Iraqi politician Ahmed Chalabi has died of a heart attack at age 71, According to Iraqi state media. Chalabi was chair of Iraq's financial committee. Haitham al-Jabouri, secretary of that committee, said Chalabi was found dead in his Baghdad home.
Chalabi has also been confirmed dead to NPR by Hashim al Moussawi, who works in Chalabi's office, and by former parliamentarian Hassan al Alawi.
Chalabi is best known for his role in the 2003 U.S. invasion of Iraq. An opposition figure in exile, Chalabi was an influential player in the run-up to the Iraq war. His opposition group, the Iraqi National Congress, was heavily supported by the United States.
As the Washington Post reported in 2014:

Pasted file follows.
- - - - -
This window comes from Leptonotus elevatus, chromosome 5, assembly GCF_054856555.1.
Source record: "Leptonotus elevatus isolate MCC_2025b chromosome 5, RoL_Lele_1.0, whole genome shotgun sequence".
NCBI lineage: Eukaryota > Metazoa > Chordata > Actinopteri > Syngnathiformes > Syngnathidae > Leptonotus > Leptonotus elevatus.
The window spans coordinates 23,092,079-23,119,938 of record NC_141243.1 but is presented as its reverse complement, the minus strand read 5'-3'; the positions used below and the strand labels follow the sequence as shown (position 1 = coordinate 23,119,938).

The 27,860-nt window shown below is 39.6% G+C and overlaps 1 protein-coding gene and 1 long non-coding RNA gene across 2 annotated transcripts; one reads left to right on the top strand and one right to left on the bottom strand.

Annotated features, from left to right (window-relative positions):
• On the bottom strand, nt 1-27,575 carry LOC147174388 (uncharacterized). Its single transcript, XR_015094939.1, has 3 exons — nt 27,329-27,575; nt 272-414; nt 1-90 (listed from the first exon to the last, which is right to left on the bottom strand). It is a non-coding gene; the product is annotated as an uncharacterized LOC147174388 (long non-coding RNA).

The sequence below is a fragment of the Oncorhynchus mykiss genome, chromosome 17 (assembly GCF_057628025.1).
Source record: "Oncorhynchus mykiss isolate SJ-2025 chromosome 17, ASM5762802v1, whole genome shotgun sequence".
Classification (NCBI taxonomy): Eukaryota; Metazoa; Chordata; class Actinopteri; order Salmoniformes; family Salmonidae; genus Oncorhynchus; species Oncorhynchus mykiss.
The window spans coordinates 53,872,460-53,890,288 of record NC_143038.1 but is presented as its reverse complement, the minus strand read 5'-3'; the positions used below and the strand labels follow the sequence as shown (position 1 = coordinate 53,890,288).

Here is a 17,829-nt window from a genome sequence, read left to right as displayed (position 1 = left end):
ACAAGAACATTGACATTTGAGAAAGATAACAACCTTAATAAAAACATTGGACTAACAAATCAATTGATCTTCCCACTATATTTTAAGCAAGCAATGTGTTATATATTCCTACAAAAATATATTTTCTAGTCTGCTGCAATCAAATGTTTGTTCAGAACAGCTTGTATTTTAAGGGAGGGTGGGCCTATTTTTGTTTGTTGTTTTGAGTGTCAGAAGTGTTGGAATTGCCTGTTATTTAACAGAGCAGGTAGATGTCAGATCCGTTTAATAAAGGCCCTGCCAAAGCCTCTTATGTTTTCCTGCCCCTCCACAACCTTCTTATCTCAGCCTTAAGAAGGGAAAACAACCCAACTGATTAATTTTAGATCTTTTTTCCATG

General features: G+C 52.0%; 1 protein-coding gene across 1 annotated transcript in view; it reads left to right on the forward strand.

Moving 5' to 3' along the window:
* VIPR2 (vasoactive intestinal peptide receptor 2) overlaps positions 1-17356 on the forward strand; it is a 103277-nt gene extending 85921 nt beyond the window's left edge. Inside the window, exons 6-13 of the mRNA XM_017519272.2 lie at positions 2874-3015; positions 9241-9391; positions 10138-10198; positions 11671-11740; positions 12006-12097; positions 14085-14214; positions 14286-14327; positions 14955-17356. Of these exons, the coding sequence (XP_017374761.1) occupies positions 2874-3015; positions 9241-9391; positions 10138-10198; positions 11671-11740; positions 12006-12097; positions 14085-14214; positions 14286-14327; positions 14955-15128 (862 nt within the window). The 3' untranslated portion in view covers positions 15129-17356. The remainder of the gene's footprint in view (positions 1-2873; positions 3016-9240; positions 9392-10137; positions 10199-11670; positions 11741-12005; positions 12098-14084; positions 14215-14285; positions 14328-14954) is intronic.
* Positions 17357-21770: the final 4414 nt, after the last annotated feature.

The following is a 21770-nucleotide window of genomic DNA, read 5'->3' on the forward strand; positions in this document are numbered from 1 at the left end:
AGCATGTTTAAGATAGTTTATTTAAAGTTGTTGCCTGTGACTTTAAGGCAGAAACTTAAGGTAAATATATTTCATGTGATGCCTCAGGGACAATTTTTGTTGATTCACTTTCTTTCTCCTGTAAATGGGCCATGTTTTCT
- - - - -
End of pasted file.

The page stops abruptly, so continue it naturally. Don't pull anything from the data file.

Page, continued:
In the buildup to the Iraq war, the wealthy, politically connected Iraqi exile supplied the U.S. government a large amount of information that linked Saddam Hussein to al-Qaeda and weapons of mass destruction. For that, he was dubbed the "George Washington of Iraq." Of course, it was later discovered that the information was false, and, after that, a new nickname was found: "The Man Who Pushed America to War" (or, as the New York Times put it, "Neoconner").
As recently as June 2014, Chalabi was considered a viable candidate for Iraqi prime minister.